or overlap thorough out the breeding season. I found overlap and productivity are
90
directly related for the two tern species, suggesting that in times of abundance terns may
feed similar prey types and be able to successfully raise more young.
In order to clarify the dietary relationships between different species in times of
food stress, more studies must be conducted in controlled lab experiments through
varying degrees of food stress, with different numbers of competing species. Most
studies investigating niche and dietary overlap are field-based, with many unknown
factors affecting results. Controlled lab experiments are necessary to clarify interactions
between prey availability and dietary overlap. Diving seabirds are kept in aquariums for
display and could be used in such controlled experiments.
I discovered fog to affect prey types delivered to Razorbill chicks and to affect the
diversity of prey types fed to Common Tern chicks; however I found no effect of fog for
the other three species and found no effect of fog on feeding rates. It is still possible that
fog is an important factor in seabird foraging, but I was unable to detect it in most cases.
For a more accurate test of the effect of fog on seabird foraging we need more
intensive studies of the relationship between fog and foraging by recording fog condition
during every feed watch. Due to the challenges of following seabirds while foraging and
the complexity of factors that play in foraging and prey selection, it is difficult to pinpoint
an effect of fog on foraging. If possible, future studies would benefit by small fog
monitoring devices that could be attached directly on to breeding seabirds, telling fog
conditions at sea as the bird forages and allowing at-sea fog data to be connected with
feeding rates and prey types delivered.
91
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Paquet J (2001) Time-budget flexibility of breeding Arctic Terns (Sterna paradisaea): an
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Weimerskirch H, Zimmermann L, Prince PA (2001) Influence of environmental
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94
Appendix I.
Mean percent (by number) of main prey types fed to seabird chicks per year on MSI from
1995-2004.
COTE
COTE
COTE
COTE
COTE
COTE
COTE
COTE
COTE
COTE
ARTE
ARTE
ARTE
ARTE
ARTE
ARTE
ARTE
ARTE
ARTE
ARTE
ATPU
ATPU
ATPU
ATPU
ATPU
ATPU
ATPU
ATPU
ATPU
ATPU
RAZO
RAZO
RAZO
RAZO
RAZO
RAZO
RAZO
RAZO
RAZO
RAZO
Common
Fish
Tern
Herring Hake Euphausiid Butterfish Sandlance Larvae
Other
1995
84.9
8.2
0
0
0
0
6.8
1996
77.8
0.5
11.8
7.5
0
0
2.4
1997
89.2
0.8
0
0
6.7
0
3.3
1998
53.6 36.4
0
3.6
1.8
0
4.5
1999
50 13.9
2.4
0.8
11.4
0 21.5
2000
82.7
8.9
1.1
0.6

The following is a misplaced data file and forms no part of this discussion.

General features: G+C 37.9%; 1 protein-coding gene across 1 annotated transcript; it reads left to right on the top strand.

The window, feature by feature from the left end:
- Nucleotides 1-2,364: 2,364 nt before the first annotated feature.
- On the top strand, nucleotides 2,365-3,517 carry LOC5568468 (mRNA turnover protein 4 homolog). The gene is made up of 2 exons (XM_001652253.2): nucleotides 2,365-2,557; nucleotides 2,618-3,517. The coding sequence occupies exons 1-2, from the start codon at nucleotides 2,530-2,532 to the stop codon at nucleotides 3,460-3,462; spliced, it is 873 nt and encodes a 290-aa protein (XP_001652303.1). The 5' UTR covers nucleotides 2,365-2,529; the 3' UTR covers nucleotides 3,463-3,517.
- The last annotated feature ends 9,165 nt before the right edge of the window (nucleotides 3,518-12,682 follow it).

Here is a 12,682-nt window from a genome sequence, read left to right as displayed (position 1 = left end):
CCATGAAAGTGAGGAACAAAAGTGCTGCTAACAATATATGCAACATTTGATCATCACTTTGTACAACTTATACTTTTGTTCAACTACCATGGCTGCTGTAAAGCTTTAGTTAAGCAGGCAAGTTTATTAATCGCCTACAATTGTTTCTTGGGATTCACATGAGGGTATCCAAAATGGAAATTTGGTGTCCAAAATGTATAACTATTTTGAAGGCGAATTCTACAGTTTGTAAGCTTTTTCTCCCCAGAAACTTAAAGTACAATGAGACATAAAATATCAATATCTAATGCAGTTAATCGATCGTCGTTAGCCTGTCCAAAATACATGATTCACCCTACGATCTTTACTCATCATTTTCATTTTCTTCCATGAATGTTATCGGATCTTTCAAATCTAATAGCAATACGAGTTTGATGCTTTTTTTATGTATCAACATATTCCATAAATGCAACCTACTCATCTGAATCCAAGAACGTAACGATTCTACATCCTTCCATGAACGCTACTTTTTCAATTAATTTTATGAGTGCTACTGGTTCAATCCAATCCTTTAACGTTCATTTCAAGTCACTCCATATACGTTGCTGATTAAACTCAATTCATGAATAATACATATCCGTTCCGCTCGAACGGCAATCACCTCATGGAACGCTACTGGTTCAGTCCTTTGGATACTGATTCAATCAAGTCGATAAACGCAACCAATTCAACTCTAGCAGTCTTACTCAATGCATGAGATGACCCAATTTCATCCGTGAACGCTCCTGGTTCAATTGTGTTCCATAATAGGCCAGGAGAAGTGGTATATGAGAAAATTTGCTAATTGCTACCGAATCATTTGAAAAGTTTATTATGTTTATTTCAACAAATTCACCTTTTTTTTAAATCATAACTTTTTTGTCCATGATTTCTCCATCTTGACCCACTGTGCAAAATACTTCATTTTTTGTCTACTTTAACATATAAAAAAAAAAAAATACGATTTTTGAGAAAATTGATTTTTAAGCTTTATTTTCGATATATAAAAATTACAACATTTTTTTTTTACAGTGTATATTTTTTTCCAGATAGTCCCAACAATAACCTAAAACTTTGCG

0.6
0
6.2
2001
28.3 14.8
2.4
0.6
44
0
9.9
2002
20.7
3.8
74.1
0
0.7
0
0.7
2003
39.6
7.9
44.6
5
0
0
2.9
2004
5.1
5.7
18.8
14.2
1.1
11.9 55.1
1995
78.4 16.5
0
2.1
0
0
3.1
1996
64
4
22.3
6.9
0
0
2.8
1997
68.9
10
10
1
10
0
0
1998
58.6 27.2
4.7
0
6.5
0
3
1999
44.7 23.1
0.5
4.8
23.1
0
3.8
2000
47.7
12
35.7
1.7
1.7
0
1.2
2001
7.1 19.2
0.5
1
71.1
0
1.1
2002
6.5
2.7
90.2
0.1
0
0
0.4
2003
12.8 15.7
65.9
2.1
1.1
0
2.4
2004
0.5
2
34.2
3.4
0
14 59.9
1995
85 14.8
0.2
0
0
0
0
1996
77.4 12.3
7.3
2.3
0
0
0.8
1997
36.6 24.9
0
0.2
38.3
0
0
1998
12.2 87.3
0
0.4
0.2
0
0
1999
61.9 22.4
0
0.4
15.1
0
0.2
2000
46.4 27.3
15.4
0.2
9.9
0
0.7
2001
14 24.2
0.2
0.1
61.4
0
0.2
2002
27.7 13.4
57.8
0.6
0.3
0
0.1
2003
33.2 41.3
13.3
1.1
10.4
0
0.7
2004
11.6
2.9
11.9
4.6
0.3
24.8 68.7
1995
86.3 13.7
0
0
0
0
0
1996
98.5
1.5
0
0
0
0
0
1997
88.4 7.64
0
0
4
0
0
1998
80.4 16.8
0
0
1.4
0
1.4
1999
79
8
0
0.6
10.8
0
1.6
2000
81.3 10.8
0
0
7.7
0
0.2
2001
15.2 12.3
0
0.7
70.1
0
1.6
2002
61.4 17.6
3.8
0
16.7
0
0.5
2003
46.9 40.4
0
0.7
6.9
0
4.3
2004
60.5
2
0
2
3.2
23 32.3
95
Appendix II.
Breeding success of seabirds nesting on Machias Seal Island between 1995 and 2004.
Alcids lay one egg per nest, so fledglings per nest = fledglings per egg.
Species
Common Tern
Common Tern
Common Tern
Common Tern
Common Tern
Common Tern
Common Tern
Common Tern
Common Tern
Common Tern
Arctic Tern
Arctic Tern
Arctic Tern
Arctic Tern
Arctic Tern
Arctic Tern
Arctic Tern
Arctic Tern
Arctic Tern
Arctic Tern
Atlantic Puffin
Atlantic Puffin
Atlantic Puffin
Atlantic Puffin
Atlantic Puffin
Atlantic Puffin
Atlantic Puffin
Atlantic Puffin
Atlantic Puffin
Atlantic Puffin
Razorbill
Razorbill
Razorbill
Razorbill
Razorbill
Razorbill
Razorbill
Razorbill
Razorbill
Razorbill
Year
1995
1996
1997
1998
1999
2000
2001
2002
2003
2004
1995
1996
1997
1998
1999
2000
2001
2002
2003
2004
1995
1996
1997
1998
1999
2000
2001
2002
2003
2004
1995
1996
1997
1998
1999
2000
2001
2002
2003
2004
N
32
56
34
31
31
34
74
72
62
68
31
53
39
41
34
87
125
285
100
170
26
60
65
57
83
73
78
76
70
56
32
73
58
48
60
71
62
57
55
58
Fledglings per nest
0.66
0.29
0.77
0.36
1.03
0.53
0.50
0.54
0.53
0.05
0.65
0.33
0.59
0.41
0.56
0.38
0.58
0.50
0.50
0.06
0.65
0.54
0.61
0.65
0.60
0.48
0.71
0.59
0.77
0.78
0.65
0.41
0.70
0.50
0.60
0.62
0.65
0.63
0.60
0.68
96
Fledglings per egg
0.33
0.18
0.38
0.20
0.46
0.30
0.28
0.29
0.31
0.03
0.37
0.19
0.34
0.23
0.31
0.24
0.38
0.32
0.33
0.04
Appendix III.
Simpson’s Diversity Index of prey delivered to seabird chicks on MSI from 1995-2004.
Year
1995
1996
1997
1998
1999
2000
2001
2002
2003
2004
ARTE
0.7132
0.877
0.6526
0.7007
0.8271
0.6868
0.6239
0.3374
0.6961